Auxin and cytokinin are prominent phytohormones that regulate various plant developmental processes [114]. In particular, the auxin and cytokinin signaling pathways control meristem development, in which the WOX genes also play critical roles [115117]. Our survey of the WOX gene promoters from representative plants reveals the prevalence of the AuxREs across the Viridiplantae. This result is consistent with previous studies [118121]. Although AUX/IAA family members are absent from green algae [122] and ARF genes are not found in chlorophytes [121], our result suggests that the capability of WOX genes to be regulated by auxin signaling pathway was established early in Viridiplantae, although most components of the pathway did not evolve until the emergence of the land plants [121123]. Similarly, the presence of both the ARR-B genes and the B-ARR-6-BA motif in the WOX promoters across plant lineages is consistent with deep conservation of WOX regulation by the cytokinin signaling pathway. Alternatively, it could be possible that the early-divering plant lineages may use another B-ARR motif or AuxRE that is different from what is included in the PlantPAN matrix based on angiosperm collections. We can not rule out the possibility that the detection of these binding sites is not functionally relevant and just due to the likelihood of finding a given short sequence in a large DNA string. Genetic analysis is necessary to confirm whether the ARF and ARR-B proteins actually regulate the WOX genes in nonvascular land plants.

The WOX genes are indeed both up- and down-stream of the auxin and cytokinine pathways in meristem development [63]. For instance, WUS protects apical stem cells from differentiation by restricting the auxin signaling pathway via regulation of histone de-acetylation [124]. In addition, WUS directly represses the type-A ARR5, ARR6, ARR7, and ARR15 genes, which function in the negative feedback loop of cytokinin signaling [125]. However, functional analysis is necessary to determine whether the other WOX genes reciprocally regulate the auxin or cytokinin signaling pathways.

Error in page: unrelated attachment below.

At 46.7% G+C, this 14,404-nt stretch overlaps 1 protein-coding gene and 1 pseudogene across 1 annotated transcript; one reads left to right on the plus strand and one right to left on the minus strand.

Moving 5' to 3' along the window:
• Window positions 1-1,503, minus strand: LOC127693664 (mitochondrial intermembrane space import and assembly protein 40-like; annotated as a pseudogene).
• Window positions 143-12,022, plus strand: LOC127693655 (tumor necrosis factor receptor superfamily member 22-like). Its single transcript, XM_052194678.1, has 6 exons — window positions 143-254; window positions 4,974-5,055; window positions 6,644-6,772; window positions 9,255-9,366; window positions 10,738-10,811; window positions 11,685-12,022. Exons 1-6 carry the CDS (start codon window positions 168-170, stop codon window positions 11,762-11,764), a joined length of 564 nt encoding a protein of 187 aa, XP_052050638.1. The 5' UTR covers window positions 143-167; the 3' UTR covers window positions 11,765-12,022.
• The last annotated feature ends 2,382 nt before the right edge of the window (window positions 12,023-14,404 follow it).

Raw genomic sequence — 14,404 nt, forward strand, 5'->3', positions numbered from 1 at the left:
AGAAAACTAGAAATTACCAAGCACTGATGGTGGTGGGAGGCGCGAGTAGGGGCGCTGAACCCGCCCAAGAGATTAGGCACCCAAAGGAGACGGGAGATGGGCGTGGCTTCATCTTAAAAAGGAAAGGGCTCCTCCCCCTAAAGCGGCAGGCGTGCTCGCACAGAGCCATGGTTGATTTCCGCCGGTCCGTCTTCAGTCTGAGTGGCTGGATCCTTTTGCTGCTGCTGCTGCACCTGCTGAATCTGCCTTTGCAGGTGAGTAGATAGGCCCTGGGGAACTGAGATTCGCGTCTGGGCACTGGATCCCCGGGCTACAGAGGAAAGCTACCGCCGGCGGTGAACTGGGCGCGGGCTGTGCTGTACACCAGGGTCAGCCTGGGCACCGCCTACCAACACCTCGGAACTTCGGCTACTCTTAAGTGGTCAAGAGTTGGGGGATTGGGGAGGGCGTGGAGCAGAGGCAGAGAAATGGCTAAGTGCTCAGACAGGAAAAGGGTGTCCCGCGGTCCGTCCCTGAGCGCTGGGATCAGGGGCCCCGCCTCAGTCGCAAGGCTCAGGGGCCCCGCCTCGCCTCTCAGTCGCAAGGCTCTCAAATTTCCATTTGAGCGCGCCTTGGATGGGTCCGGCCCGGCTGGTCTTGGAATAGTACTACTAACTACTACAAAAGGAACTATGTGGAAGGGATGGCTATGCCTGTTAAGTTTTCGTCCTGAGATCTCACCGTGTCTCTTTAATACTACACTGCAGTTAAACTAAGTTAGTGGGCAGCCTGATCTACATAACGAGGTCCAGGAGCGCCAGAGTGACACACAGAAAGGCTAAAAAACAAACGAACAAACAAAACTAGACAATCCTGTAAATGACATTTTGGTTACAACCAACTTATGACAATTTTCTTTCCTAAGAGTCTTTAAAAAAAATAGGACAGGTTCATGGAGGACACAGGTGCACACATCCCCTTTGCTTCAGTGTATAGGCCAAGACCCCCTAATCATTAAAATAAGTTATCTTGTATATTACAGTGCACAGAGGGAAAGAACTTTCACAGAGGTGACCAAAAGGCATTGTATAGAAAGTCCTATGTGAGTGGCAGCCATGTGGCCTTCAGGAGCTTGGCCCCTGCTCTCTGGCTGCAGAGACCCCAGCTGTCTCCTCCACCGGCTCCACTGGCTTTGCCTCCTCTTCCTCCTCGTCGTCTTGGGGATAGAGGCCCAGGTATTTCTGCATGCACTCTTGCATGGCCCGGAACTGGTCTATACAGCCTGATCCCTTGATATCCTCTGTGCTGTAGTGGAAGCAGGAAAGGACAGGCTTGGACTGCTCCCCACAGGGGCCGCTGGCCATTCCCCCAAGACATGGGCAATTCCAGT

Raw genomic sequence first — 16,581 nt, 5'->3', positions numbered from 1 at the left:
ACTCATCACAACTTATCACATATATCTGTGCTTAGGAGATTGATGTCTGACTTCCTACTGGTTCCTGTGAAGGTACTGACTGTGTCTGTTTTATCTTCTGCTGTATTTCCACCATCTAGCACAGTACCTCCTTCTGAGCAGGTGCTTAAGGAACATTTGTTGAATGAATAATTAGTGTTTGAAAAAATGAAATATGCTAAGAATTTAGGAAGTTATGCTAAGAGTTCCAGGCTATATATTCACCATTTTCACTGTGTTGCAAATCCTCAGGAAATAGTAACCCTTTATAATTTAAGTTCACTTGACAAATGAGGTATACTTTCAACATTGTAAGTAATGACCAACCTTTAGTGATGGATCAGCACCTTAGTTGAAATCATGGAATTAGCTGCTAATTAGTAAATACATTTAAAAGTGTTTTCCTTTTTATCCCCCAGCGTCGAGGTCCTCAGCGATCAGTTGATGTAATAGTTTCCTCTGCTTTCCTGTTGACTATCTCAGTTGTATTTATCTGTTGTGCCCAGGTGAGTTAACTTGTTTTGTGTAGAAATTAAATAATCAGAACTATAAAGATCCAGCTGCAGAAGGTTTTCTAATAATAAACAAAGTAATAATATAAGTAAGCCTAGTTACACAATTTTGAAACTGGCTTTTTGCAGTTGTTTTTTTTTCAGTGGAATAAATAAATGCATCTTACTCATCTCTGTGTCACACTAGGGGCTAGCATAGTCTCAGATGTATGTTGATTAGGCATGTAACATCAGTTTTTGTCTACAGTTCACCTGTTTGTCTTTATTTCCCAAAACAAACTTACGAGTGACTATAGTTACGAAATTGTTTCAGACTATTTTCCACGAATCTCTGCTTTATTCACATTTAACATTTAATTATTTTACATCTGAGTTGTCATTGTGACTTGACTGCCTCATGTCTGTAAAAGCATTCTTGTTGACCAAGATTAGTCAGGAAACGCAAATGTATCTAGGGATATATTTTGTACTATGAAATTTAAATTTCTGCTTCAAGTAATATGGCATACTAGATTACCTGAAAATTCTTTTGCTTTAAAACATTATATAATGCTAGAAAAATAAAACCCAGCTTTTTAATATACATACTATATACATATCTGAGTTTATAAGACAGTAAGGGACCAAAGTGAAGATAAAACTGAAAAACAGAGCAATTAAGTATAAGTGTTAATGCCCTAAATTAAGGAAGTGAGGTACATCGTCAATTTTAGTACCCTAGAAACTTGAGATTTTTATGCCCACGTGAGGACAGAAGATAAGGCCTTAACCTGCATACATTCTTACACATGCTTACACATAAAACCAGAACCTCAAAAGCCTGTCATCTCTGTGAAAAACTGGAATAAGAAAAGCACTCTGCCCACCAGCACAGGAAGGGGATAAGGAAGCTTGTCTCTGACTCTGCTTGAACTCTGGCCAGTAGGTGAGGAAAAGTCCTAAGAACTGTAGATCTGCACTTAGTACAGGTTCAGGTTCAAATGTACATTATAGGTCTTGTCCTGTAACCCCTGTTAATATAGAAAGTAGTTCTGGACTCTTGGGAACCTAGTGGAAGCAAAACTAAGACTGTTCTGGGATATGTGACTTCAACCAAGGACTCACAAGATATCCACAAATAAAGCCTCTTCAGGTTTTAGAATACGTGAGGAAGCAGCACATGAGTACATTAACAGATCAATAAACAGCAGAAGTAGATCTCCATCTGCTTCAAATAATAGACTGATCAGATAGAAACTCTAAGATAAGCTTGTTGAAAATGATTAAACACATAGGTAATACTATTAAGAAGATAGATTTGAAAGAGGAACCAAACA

Conclusions

In conclusion, our phylogenetic reconstruction based on 1039 protein sequences from 267 species across the Viridiplantae suggests three ancient WOX superclades: T1WOX, T2WOX, and T3WOX. Divergence of the T1WOX and T2WOX superclades may predate diversification of vascular plants. Our analysis of the WOX promoters also suggests that the capacity of the WOX genes to be regulated by the auxin and cytokinin signaling pathways could be deeply conserved in the Viridiplantae. As expansion of the WOX gene family and the gene families involved in the auxin and cytokinin signaling pathways have been correlated with morphological innovations during plant radiation [12, 46, 47, 50, 54, 120], robust phylogenies of the WOX genes and the auxin and cytokinin pathway components may provide insight for experimental design to decipher how and when the these genes were recruited into the gene regulatory network underlying developmental and morphological complexity during plant evolution.

Supporting information

S1 Fig. Maximum-likelihood (ML) phylogeny of the WOX protein family based on WOXaa_g.

The ML phylogeny was reconstructed by RAxML 8.2.4 with 1,000 bootstrap replicates. Quadruple branch width indicates BS support equal or greater than 50. BS values are shown at key branches. Branches are colored according to taxonomic affiliation: green for angiosperms; red, gymnosperms; blue, ferns; purple, lycophytes; brown, bryophytes; yellow, charophytes; cyan, chlorophytes. Clades are shaded in a gradient of gray. Major superclades are marked with vertical lines. The scale is amino acid substitution rate of 0.5.

https://doi.org/10.1371/journal.pone.0223521.s001

(TIF)

S2 Fig. Maximum likelihood phylogeny of the WOX protein family.

Portion of tree showing the T2WOX proteins. The ML phylogeny is reconstructed by RAxML 8.2.4 with 1,000 bootstrap replicates. Internal nodes with bootstrap values equal to and more than 50 are marked. Arabidopsis T2WOX proteins are indicated by arrowheads. Branches are colored according to taxonomic affiliation: green for angiosperms and red for gymnosperms. The scale is an amino acid substitution rate of 0.5.

https://doi.org/10.1371/journal.pone.0223521.s002

(TIF)

S3 Fig. Maximum likelihood phylogeny of the WOX protein family.

Portion of tree showing the basal T3WOX proteins. The ML phylogeny is reconstructed by RAxML 8.2.4 with 1,000 bootstrap replicates. Internal nodes with bootstrap values equal to and more than 50 are marked. Arabidopsis WOX2 is indicated by an arrowhead. Branches are colored according to taxonomic affiliation: green for angiosperms and red for gymnosperms. The scale is an amino acid substitution rate of 0.5.

https://doi.org/10.1371/journal.pone.0223521.s003

(TIF)

S4 Fig. Maximum likelihood phylogeny of the WOX protein family.